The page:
# Absolute Extrema

joemabloe

## Homework Statement

F(x,y)= sin(x)sin(y)sin(x+y) over the square 0< x< pi and 0< y< pi

(The values for x and y should be from 0 to pi INCLUSIVE)

## The Attempt at a Solution

partial derivative in terms of x = siny[cosxsin(x+y)+sinxcos(x+y)]
you get y=0, pi because siny =0, but I don't know how to solve for the other solutions

partial derivative in terms of y = sinx[cosysin(x+y)+ sinycos(x+y)]
and you get x=0, pi because sinx=0

and then I have the same problem again

Staff Emeritus
Homework Helper
Use a trig identity to simplify the contents in the square brackets.

joemabloe
I used the trig identities sin(x+y)= sinxcosy+cosxsiny and cos (x+y)= cosxcosy - sinxsiny

and with that, I get the equation the previous equation multiplied out which gives me
=cosxsinxcosy +cos^2(x)siny +sinxcosxcosy-sin^2(x)siny
=2cosxsinxcosy +(cos^2(x)+sin^2(x))(siny-siny)
=2cosxsinxcosy +(1)(0)= 2cosxsinxcosy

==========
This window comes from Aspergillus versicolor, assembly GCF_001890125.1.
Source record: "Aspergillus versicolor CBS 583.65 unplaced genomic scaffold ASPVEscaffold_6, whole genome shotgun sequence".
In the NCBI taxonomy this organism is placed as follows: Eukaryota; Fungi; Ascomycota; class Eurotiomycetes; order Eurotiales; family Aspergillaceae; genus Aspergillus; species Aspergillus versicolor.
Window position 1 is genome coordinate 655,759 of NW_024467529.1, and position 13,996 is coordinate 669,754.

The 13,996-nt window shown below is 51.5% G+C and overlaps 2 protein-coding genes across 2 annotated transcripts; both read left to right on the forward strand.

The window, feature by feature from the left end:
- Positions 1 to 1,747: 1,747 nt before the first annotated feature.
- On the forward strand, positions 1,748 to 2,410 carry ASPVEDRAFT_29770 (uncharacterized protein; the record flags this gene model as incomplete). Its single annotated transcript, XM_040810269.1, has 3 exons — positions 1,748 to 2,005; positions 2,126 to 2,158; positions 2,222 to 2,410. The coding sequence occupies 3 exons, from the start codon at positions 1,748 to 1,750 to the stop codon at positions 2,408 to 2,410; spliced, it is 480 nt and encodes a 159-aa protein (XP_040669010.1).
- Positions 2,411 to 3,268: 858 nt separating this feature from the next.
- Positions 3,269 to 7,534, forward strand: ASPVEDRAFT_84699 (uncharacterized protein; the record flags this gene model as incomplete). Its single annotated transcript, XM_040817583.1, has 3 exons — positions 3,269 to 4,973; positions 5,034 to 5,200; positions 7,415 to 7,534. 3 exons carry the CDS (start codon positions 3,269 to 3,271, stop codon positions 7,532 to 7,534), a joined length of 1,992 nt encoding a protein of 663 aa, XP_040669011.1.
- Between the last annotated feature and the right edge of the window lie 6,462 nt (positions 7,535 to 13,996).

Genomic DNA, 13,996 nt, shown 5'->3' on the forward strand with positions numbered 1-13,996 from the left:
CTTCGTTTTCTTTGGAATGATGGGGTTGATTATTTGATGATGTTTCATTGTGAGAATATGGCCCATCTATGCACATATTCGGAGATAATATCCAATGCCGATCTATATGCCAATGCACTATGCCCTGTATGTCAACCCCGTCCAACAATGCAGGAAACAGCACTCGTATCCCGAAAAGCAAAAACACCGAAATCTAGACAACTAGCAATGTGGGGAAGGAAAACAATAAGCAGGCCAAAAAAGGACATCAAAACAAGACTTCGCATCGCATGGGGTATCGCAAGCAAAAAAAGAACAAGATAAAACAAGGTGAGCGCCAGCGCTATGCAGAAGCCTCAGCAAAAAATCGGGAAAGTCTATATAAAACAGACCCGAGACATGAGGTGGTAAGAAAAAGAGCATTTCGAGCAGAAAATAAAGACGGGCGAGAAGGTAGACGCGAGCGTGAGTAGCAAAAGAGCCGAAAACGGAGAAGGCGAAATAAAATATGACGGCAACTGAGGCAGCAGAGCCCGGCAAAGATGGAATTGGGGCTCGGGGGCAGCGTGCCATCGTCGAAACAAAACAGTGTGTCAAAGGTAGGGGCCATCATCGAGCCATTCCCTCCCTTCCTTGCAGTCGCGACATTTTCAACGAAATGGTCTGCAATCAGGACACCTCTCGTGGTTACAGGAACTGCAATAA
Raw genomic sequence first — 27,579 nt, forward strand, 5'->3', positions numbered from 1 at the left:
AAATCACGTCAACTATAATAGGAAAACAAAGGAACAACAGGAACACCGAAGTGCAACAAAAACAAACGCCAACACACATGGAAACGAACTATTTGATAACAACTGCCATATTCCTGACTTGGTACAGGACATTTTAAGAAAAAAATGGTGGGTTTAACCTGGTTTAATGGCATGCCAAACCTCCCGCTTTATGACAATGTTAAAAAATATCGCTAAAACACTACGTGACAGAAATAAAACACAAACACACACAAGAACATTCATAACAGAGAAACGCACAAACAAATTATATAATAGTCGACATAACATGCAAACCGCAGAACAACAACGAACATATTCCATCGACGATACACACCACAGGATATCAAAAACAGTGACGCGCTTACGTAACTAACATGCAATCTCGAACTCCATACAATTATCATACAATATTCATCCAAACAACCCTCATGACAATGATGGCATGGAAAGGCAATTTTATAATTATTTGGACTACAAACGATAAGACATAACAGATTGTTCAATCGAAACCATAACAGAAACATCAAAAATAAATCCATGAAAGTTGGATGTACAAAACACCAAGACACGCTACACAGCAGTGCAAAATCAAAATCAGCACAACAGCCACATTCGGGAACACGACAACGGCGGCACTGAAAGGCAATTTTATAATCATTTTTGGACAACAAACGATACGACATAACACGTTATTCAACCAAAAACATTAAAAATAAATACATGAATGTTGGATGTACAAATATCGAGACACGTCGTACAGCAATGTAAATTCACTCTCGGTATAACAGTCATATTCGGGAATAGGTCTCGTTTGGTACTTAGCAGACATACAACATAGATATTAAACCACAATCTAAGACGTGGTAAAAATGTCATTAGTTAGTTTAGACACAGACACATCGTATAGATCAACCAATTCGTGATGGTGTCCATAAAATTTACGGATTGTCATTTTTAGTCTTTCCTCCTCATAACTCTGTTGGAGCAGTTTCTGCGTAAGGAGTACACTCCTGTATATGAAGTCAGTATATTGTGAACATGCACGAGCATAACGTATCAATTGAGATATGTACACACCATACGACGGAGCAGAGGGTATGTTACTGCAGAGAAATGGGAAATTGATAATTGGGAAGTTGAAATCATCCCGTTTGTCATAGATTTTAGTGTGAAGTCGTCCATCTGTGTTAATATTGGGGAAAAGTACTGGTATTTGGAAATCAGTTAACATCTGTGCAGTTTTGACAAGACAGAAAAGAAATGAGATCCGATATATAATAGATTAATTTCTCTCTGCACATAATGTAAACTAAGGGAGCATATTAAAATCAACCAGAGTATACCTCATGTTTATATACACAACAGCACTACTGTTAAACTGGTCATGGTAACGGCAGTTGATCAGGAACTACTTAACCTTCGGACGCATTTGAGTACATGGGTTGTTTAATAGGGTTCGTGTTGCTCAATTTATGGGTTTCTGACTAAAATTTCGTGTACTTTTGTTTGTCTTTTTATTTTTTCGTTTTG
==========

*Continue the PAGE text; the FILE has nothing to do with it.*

and I did the same process for the y derivative and got it to equal
= 2cosxcosysiny

that x=0,pi/2, pi and y = 0, pi/2, pi

then when I go to find the values of F(x,y) at the nine possible extrema points, the value of F(x,y) is equal to 0.

Because they all came out to 0, I doubt that they are actually the extrema and probably did something wrong in my solving.

joemabloe
anyone?

Staff Emeritus
Homework Helper
I meant you should go the other direction, e.g.,

cos x sin(x+y) + sin x cos(x+y) = sin(2x+y)

joemabloe
I meant you should go the other direction, e.g.,

cos x sin(x+y) + sin x cos(x+y) = sin(2x+y)

what formula did you use to find sin(2x+y)?

Staff Emeritus